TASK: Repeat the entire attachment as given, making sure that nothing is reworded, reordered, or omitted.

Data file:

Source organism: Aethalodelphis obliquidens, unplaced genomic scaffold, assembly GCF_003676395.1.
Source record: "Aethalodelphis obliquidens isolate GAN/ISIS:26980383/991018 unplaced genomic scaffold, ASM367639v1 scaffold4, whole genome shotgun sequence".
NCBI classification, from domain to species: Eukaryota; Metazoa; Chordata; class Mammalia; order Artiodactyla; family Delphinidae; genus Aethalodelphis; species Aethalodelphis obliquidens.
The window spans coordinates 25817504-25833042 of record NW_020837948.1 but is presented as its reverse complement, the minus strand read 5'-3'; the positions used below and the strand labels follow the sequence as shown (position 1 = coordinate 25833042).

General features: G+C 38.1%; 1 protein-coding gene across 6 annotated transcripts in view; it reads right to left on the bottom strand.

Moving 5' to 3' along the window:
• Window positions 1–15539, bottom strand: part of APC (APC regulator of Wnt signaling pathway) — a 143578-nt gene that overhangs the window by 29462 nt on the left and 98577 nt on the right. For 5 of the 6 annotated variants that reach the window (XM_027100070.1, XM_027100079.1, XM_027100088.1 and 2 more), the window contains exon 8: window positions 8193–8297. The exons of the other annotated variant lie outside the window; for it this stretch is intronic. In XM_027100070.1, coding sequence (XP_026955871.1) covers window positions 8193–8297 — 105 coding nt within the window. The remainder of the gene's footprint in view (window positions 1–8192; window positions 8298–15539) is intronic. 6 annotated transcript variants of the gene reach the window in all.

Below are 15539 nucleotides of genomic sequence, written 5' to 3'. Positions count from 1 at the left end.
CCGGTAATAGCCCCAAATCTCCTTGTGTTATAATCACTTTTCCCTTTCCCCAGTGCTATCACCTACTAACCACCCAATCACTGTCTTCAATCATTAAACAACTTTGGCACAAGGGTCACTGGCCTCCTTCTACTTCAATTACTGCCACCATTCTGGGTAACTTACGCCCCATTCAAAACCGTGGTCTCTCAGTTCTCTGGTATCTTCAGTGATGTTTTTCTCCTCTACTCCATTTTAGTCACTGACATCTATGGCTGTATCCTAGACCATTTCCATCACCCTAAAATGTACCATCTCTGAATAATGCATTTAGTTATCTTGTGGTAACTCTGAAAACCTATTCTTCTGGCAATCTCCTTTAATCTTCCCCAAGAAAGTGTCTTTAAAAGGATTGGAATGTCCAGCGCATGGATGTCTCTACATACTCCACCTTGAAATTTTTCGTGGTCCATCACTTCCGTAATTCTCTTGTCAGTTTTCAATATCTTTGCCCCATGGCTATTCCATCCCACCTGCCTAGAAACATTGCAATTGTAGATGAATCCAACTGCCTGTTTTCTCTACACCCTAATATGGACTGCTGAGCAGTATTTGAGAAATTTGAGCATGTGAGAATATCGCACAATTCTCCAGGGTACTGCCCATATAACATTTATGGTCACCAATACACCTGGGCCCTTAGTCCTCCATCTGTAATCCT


Source organism: Aethalodelphis obliquidens, unplaced genomic scaffold, assembly GCF_003676395.1.
Source record: "Aethalodelphis obliquidens isolate GAN/ISIS:26980383/991018 unplaced genomic scaffold, ASM367639v1 scaffold4, whole genome shotgun sequence".
NCBI classification, from domain to species: Eukaryota; Metazoa; Chordata; class Mammalia; order Artiodactyla; family Delphinidae; genus Aethalodelphis; species Aethalodelphis obliquidens.
The window spans coordinates 25817504-25833042 of record NW_020837948.1 but is presented as its reverse complement, the minus strand read 5'-3'; the positions used below and the strand labels follow the sequence as shown (position 1 = coordinate 25833042).

General features: G+C 38.1%; 1 protein-coding gene across 6 annotated transcripts in view; it reads right to left on the bottom strand.

Moving 5' to 3' along the window:
• Window positions 1–15539, bottom strand: part of APC (APC regulator of Wnt signaling pathway) — a 143578-nt gene that overhangs the window by 29462 nt on the left and 98577 nt on the right. For 5 of the 6 annotated variants that reach the window (XM_027100070.1, XM_027100079.1, XM_027100088.1 and 2 more), the window contains exon 8: window positions 8193–8297. The exons of the other annotated variant lie outside the window; for it this stretch is intronic. In XM_027100070.1, coding sequence (XP_026955871.1) covers window positions 8193–8297 — 105 coding nt within the window. The remainder of the gene's footprint in view (window positions 1–8192; window positions 8298–15539) is intronic. 6 annotated transcript variants of the gene reach the window in all.

Below are 15539 nucleotides of genomic sequence, written 5' to 3'. Positions count from 1 at the left end.
CCGGTAATAGCCCCAAATCTCCTTGTGTTATAATCACTTTTCCCTTTCCCCAGTGCTATCACCTACTAACCACCCAATCACTGTCTTCAATCATTAAACAACTTTGGCACAAGGGTCACTGGCCTCCTTCTACTTCAATTACTGCCACCATTCTGGGTAACTTACGCCCCATTCAAAACCGTGGTCTCTCAGTTCTCTGGTATCTTCAGTGATGTTTTTCTCCTCTACTCCATTTTAGTCACTGACATCTATGGCTGTATCCTAGACCATTTCCATCACCCTAAAATGTACCATCTCTGAATAATGCATTTAGTTATCTTGTGGTAACTCTGAAAACCTATTCTTCTGGCAATCTCCTTTAATCTTCCCCAAGAAAGTGTCTTTAAAAGGATTGGAATGTCCAGCGCATGGATGTCTCTACATACTCCACCTTGAAATTTTTCGTGGTCCATCACTTCCGTAATTCTCTTGTCAGTTTTCAATATCTTTGCCCCATGGCTATTCCATCCCACCTGCCTAGAAACATTGCAATTGTAGATGAATCCAACTGCCTGTTTTCTCTACACCCTAATATGGACTGCTGAGCAGTATTTGAGAAATTTGAGCATGTGAGAATATCGCACAATTCTCCAGGGTACTGCCCATATAACATTTATGGTCACCAATACACCTGGGCCCTTAGTCCTCCATCTGTAATCCT